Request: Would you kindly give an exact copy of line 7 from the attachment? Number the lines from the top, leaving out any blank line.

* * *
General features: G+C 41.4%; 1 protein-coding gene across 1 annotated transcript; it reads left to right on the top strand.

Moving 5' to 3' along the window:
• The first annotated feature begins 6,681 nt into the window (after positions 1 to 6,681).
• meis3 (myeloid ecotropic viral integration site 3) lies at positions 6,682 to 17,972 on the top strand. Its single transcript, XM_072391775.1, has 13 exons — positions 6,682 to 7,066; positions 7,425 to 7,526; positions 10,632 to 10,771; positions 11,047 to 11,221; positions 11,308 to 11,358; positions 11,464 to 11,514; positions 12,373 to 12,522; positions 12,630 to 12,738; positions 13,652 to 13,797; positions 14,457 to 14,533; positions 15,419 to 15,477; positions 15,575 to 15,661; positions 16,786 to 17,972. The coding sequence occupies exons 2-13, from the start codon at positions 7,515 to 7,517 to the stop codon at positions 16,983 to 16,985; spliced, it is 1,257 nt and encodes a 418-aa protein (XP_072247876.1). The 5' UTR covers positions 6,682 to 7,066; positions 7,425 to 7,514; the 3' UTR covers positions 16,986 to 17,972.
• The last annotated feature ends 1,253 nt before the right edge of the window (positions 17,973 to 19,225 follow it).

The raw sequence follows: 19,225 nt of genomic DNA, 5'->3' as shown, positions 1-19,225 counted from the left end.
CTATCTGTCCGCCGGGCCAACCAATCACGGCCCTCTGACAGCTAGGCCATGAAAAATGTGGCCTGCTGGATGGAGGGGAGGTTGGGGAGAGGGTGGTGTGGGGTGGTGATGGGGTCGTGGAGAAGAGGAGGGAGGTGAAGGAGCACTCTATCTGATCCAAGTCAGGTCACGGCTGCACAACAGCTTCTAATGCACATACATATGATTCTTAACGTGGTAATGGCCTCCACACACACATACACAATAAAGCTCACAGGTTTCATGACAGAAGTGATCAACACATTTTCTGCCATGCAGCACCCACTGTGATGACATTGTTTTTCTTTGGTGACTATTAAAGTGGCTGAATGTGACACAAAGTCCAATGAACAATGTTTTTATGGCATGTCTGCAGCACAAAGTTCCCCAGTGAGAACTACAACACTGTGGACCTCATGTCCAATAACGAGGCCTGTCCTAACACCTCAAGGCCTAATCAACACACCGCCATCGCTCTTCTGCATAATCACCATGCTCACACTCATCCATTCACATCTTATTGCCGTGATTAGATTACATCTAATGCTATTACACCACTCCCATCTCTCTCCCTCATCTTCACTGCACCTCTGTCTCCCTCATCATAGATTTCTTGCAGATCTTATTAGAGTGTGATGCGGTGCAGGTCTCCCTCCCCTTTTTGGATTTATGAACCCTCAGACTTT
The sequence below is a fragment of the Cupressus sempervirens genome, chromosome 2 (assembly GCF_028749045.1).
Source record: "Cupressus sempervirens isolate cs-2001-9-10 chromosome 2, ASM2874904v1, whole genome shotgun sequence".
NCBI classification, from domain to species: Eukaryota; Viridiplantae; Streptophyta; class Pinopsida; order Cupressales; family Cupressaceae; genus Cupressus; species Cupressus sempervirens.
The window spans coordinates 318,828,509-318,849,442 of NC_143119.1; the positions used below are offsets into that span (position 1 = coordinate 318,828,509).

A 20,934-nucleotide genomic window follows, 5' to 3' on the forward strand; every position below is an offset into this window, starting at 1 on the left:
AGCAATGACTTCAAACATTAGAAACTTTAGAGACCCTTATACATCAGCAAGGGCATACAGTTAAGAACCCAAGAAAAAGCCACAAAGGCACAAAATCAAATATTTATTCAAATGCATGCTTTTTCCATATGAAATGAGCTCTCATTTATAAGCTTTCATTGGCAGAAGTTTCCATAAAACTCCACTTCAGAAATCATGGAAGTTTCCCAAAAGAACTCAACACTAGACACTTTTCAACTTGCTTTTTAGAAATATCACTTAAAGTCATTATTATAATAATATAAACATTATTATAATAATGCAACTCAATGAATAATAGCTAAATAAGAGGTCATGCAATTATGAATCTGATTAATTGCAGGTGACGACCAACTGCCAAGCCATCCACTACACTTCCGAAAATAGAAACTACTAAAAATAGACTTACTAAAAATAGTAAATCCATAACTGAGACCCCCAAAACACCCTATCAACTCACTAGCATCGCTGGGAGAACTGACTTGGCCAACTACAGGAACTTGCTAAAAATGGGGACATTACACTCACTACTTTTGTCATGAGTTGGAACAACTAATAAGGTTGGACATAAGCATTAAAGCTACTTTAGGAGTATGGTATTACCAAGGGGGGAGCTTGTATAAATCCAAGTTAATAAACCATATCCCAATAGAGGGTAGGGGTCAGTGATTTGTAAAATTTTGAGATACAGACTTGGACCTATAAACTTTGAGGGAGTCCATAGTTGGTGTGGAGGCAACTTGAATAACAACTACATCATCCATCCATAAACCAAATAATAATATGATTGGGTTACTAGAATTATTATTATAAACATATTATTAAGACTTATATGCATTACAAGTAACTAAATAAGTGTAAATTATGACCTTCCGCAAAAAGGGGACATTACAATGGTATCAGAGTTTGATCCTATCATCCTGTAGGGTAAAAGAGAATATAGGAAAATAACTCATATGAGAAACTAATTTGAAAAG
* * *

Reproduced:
CTATCTGTCCGCCGGGCCAACCAATCACGGCCCTCTGACAGCTAGGCCATGAAAAATGTGGCCTGCTGGATGGAGGGGAGGTTGGGGAGAGGGTGGTGTGGGGTGGTGATGGGGTCGTGGAGAAGAGGAGGGAGGTGAAGGAGCACTCTATCTGATCCAAGTCAGGTCACGGCTGCACAACAGCTTCTAATGCACATACATATGATTCTTAACGTGGTAATGGCCTCCACACACACATACACAATAAAGCTCACAGGTTTCATGACAGAAGTGATCAACACATTTTCTGCCATGCAGCACCCACTGTGATGACATTGTTTTTCTTTGGTGACTATTAAAGTGGCTGAATGTGACACAAAGTCCAATGAACAATGTTTTTATGGCATGTCTGCAGCACAAAGTTCCCCAGTGAGAACTACAACACTGTGGACCTCATGTCCAATAACGAGGCCTGTCCTAACACCTCAAGGCCTAATCAACACACCGCCATCGCTCTTCTGCATAATCACCATGCTCACACTCATCCATTCACATCTTATTGCCGTGATTAGATTACATCTAATGCTATTACACCACTCCCATCTCTCTCCCTCATCTTCACTGCACCTCTGTCTCCCTCATCATAGATTTCTTGCAGATCTTATTAGAGTGTGATGCGGTGCAGGTCTCCCTCCCCTTTTTGGATTTATGAACCCTCAGACTTT